Interviews, insight & analysis on digital media & marketing

Facebook just called – they want to know what you sound like?

Paul Kelly, Chief Revenue Officer, A Million Ads

Whenever a new service opens up, advertisers always wonder how they can tap into the attention it receives. The launch of Facebook’s Live Audio Rooms, though, should be treated more as a wakeup call. Brands need to ask themselves, have they got their audio strategy in place? If not, why not? 

If they haven’t, brands need to start wondering what their tone of voice should be, what they have to say, what channels are their customers interested in and which of their channels need work. The lack of action comes from a misconception that the internet is all about video, meaning the boom in audio has taken some brands by surprise. 

According to eMarketer, the average US adult will devote 11.7% of their media consumption to digital audio this year, which is roughly 1 hour and 34 minutes per day on average. This year is also going to see a tipping point where the proportion of time spent on digital audio will overtake traditional radio listening for the first time.

This surge in audio has been looming for a while, but it has taken services such as Clubhouse and now Facebook’s Live Audio Rooms to make advertisers take notice. It is hardly surprising because, when you think about it, social audio is the perfect medium. People have got Zoom fatigue, they don’t always want to be watching something, they give their greatest attention when listening, exploring their interests through audio, the theatre of the mind. What could be more powerful?

Communities above consumers

The first point to note, though, is that unlike other forms of audio, when it comes to social audio, it isn’t necessarily about the advertising opportunity for brands. Audio is where people indulge their passions and interests. Like any similar internet channel, such as Reddit, they build very strong communities with likeminded people. They have ‘gatekeepers’ and they usually don’t want to let advertising in. Anyone who thinks that this is Facebook, and so advertising will surely follow, needs to ask themselves, where’s the advertising on WhatsApp?

Some may wonder, then, what is the point of having a strategy if Facebook’s move into social audio is unlikely to lead to advertising spots being opened up? That, however, would be missing the point. Any brand that sees audio listeners as walking, talking wallets will fail.  Brands cannot come to audio rooms looking to sell. Instead, they need to seek out the opportunity to have a meaningful two-way dialogue with customers and find out more about them. In essence it’s about building connections and speaking to these customers on an individual level.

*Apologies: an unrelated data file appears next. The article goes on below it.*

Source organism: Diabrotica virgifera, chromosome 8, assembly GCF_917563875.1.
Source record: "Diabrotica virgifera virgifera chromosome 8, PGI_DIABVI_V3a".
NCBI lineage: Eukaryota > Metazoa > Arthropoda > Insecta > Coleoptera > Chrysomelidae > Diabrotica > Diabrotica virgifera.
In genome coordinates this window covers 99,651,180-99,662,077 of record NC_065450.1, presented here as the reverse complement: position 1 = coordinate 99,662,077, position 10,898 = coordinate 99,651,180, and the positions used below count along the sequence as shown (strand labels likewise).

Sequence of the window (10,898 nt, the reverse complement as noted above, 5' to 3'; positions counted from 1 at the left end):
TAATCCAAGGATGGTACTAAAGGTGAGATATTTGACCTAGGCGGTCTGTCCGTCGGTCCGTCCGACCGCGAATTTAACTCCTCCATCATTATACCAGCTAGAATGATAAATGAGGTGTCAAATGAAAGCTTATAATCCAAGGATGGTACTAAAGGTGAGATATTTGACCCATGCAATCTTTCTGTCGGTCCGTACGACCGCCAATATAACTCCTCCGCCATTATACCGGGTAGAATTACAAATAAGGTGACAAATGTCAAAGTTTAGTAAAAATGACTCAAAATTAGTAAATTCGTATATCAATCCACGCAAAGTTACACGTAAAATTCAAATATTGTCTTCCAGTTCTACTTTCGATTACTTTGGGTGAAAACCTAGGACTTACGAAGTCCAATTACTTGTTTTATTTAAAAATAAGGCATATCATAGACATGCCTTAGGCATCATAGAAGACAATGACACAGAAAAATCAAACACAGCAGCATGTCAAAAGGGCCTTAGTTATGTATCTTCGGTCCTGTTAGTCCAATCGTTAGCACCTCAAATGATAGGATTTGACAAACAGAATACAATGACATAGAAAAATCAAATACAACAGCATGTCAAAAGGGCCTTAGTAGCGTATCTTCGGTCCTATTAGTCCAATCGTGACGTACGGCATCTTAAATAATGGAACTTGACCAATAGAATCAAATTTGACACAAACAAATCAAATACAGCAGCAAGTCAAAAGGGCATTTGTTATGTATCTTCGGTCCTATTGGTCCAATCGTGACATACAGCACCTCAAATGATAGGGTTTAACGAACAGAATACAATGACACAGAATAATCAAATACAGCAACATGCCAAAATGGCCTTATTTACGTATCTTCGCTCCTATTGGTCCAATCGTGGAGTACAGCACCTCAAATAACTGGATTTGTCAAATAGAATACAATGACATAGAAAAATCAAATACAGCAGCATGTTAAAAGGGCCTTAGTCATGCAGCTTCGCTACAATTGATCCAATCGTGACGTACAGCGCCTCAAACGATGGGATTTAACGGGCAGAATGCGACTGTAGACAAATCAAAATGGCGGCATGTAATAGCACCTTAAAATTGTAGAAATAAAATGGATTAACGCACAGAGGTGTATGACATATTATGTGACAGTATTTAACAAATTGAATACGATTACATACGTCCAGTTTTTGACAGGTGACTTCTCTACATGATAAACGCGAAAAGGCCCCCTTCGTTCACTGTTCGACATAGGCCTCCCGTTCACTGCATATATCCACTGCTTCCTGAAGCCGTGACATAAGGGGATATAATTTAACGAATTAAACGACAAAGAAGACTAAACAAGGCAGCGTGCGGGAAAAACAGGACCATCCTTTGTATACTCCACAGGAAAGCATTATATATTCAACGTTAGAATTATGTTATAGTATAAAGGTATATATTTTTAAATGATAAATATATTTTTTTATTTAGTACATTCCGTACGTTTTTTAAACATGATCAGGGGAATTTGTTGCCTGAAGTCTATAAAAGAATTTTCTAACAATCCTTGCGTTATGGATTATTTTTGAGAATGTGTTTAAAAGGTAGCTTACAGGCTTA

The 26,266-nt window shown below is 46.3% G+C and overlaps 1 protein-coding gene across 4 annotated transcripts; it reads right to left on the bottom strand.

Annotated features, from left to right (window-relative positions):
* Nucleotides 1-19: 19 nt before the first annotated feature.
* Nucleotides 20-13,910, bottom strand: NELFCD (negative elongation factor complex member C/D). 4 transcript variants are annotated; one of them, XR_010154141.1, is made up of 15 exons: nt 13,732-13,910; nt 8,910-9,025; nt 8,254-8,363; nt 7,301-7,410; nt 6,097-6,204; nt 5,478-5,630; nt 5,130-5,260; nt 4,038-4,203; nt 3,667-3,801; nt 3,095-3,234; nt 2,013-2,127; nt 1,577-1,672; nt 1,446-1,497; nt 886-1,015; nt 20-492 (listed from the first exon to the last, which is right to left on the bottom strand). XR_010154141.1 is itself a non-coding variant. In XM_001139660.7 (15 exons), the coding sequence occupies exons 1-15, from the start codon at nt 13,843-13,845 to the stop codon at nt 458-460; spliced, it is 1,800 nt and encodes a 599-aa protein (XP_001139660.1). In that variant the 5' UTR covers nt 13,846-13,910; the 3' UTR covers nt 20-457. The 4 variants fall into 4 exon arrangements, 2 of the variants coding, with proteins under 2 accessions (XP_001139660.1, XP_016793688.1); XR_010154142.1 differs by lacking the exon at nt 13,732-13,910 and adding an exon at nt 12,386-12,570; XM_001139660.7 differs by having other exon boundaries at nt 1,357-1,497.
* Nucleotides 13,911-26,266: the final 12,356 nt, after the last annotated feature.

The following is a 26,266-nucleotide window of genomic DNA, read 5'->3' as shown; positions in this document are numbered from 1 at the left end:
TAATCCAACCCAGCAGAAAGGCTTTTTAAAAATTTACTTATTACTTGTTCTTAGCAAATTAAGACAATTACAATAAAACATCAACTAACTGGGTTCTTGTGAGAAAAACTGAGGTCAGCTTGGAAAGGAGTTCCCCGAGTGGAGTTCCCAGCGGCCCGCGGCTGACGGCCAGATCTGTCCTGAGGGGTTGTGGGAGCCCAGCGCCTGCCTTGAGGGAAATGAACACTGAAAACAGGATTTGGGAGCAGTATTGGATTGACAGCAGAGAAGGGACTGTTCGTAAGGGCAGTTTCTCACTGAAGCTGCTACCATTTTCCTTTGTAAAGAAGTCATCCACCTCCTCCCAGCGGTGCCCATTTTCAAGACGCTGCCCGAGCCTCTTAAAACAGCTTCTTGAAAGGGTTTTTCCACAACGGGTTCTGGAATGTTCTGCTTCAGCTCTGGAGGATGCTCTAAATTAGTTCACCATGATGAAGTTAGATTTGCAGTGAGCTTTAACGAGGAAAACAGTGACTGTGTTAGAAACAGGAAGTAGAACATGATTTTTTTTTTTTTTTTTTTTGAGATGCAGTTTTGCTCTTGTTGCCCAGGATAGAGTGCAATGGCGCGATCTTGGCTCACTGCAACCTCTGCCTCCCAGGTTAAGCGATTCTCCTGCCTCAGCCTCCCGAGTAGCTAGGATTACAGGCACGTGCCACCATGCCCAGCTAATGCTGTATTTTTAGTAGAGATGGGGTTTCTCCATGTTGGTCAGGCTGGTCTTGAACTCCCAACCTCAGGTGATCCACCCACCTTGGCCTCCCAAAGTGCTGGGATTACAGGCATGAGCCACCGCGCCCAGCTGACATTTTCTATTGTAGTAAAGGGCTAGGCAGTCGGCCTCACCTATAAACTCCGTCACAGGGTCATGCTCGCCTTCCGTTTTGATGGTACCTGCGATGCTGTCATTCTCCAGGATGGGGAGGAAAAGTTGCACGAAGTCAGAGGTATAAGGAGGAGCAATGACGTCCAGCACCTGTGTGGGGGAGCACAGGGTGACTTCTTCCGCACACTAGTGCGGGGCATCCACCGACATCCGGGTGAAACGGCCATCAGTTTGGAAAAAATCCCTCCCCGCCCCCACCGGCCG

And this is where social audio comes in, as by definition, it’s a two-way conversation. It’s this aspect which offers brands the biggest opportunity and, to be frank, it’s only a huge opportunity for those brands which are authentic and authoritative enough for people to want to listen to what they have to say. 

Indeed these brands will find social audio a massive opportunity to establish regular audio rooms where they can really delve into telling their brand story and help people share their passion for a subject.

You can imagine Harley Davison, for example, having a regular live audio room set aside to discuss great bike trips and the freedom of exploring the open road. A wine merchant might want to take listeners on a tour around the great wine growing regions of the world. It’s the perfect channel for D2C brands to share their passion for a category and tell their brand story.

Building connections 

The key here is to break the cycle of thinking where brands have convinced themselves that live video is the only way to connect with people online. Social audio offers a new way to connect to listeners, so long as brands offer a better value exchange for consumers. It’s an opportunity that is only going to keep on growing because it takes away a lot of the barriers that prevent consumers from being in touch with brands. In fact, latest research from Mediapost shows people are fatigued by video and repetitive advertising all day in their working life; they want to relax more. Social audio is the perfect place for consumers to have a voice and be creative, but not feel compelled to watch a screen or put on a smart top to be seen on video. 

It’s therefore not surprising that Spotify is also following suit with the launch of Spotify Green Rooms, engaging with consumers by launching a Creator Fund which pays those who most frequently create rooms within the new platform. The platform is less exclusive than the likes of Facebook’s Audio Rooms, as participants do not have to be Spotify members to join; but they will benefit from exclusive content from artists and influencers.

Ultimately social audio is a new way to start a conversation and get closer to consumers through storytelling. Brands that try to barge through the door and push hard on sales will falter. The businesses that will prosper in the age of social audio are those who take the opportunity to talk and listen, and build advocacy and trust. Have you got your audio strategy and brand voice in place? 

*A Million Ads is a client of Bluestripe Media, owned by Bluestripe Group, the owner of NDA.

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